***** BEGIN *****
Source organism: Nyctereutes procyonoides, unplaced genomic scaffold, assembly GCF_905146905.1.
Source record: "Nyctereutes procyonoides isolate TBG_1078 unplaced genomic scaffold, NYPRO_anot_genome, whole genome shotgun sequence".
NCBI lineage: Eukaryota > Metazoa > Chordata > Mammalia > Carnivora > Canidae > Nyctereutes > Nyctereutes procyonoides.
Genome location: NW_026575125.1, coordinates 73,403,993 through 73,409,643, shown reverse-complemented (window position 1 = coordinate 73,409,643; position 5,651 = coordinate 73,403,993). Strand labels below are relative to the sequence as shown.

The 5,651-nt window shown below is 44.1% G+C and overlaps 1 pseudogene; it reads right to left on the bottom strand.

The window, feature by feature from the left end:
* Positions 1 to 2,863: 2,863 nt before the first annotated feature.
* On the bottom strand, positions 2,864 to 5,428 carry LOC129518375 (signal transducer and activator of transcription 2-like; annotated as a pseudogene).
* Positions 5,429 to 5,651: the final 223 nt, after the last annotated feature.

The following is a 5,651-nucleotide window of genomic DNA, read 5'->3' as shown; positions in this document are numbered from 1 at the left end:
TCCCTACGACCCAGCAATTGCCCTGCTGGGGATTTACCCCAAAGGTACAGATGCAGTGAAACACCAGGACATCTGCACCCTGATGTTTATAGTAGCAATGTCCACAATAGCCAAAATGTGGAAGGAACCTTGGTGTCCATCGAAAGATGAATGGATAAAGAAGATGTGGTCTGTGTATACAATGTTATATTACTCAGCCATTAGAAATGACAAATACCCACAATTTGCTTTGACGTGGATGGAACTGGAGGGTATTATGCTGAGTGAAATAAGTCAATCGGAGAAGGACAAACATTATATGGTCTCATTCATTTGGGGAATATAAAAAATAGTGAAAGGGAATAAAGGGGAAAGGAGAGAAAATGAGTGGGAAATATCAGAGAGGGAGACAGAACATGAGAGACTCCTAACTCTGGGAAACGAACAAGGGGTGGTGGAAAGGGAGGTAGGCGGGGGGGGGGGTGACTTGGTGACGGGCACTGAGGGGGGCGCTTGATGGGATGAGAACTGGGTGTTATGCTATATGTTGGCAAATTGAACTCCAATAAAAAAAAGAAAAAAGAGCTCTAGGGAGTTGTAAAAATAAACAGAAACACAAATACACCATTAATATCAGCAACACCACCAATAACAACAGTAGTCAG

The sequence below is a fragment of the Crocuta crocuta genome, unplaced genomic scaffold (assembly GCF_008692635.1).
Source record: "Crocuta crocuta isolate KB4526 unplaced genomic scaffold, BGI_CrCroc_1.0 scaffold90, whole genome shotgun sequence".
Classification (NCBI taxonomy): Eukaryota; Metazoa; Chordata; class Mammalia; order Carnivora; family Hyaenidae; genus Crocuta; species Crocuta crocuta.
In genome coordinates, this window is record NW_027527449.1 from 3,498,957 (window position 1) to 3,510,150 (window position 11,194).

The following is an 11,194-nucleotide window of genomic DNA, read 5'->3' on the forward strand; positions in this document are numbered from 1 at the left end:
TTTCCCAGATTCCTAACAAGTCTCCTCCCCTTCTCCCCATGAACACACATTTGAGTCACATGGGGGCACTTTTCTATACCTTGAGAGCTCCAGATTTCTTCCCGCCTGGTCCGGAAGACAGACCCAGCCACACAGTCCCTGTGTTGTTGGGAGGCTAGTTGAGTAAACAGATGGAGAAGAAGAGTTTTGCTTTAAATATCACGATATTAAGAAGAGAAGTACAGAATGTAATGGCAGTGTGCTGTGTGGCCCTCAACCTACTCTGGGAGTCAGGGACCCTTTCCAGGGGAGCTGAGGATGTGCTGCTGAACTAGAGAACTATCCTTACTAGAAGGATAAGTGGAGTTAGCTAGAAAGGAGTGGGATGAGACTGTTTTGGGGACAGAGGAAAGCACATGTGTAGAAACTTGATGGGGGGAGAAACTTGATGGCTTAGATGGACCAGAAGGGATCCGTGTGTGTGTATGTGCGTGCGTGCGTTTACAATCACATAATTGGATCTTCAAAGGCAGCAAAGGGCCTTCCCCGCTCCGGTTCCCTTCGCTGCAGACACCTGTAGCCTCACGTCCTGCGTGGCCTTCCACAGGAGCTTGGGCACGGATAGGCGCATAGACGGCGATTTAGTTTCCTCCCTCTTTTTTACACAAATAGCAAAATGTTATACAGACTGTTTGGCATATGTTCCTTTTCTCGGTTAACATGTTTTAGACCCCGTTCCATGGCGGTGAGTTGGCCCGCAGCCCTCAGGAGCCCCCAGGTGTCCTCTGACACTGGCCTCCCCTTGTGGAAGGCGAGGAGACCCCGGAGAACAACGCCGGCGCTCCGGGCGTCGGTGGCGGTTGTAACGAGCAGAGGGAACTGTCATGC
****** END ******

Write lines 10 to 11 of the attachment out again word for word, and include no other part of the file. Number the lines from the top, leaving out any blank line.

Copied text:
The following is a 5,651-nucleotide window of genomic DNA, read 5'->3' as shown; positions in this document are numbered from 1 at the left end:
TCCCTACGACCCAGCAATTGCCCTGCTGGGGATTTACCCCAAAGGTACAGATGCAGTGAAACACCAGGACATCTGCACCCTGATGTTTATAGTAGCAATGTCCACAATAGCCAAAATGTGGAAGGAACCTTGGTGTCCATCGAAAGATGAATGGATAAAGAAGATGTGGTCTGTGTATACAATGTTATATTACTCAGCCATTAGAAATGACAAATACCCACAATTTGCTTTGACGTGGATGGAACTGGAGGGTATTATGCTGAGTGAAATAAGTCAATCGGAGAAGGACAAACATTATATGGTCTCATTCATTTGGGGAATATAAAAAATAGTGAAAGGGAATAAAGGGGAAAGGAGAGAAAATGAGTGGGAAATATCAGAGAGGGAGACAGAACATGAGAGACTCCTAACTCTGGGAAACGAACAAGGGGTGGTGGAAAGGGAGGTAGGCGGGGGGGGGGGTGACTTGGTGACGGGCACTGAGGGGGGCGCTTGATGGGATGAGAACTGGGTGTTATGCTATATGTTGGCAAATTGAACTCCAATAAAAAAAAGAAAAAAGAGCTCTAGGGAGTTGTAAAAATAAACAGAAACACAAATACACCATTAATATCAGCAACACCACCAATAACAACAGTAGTCAG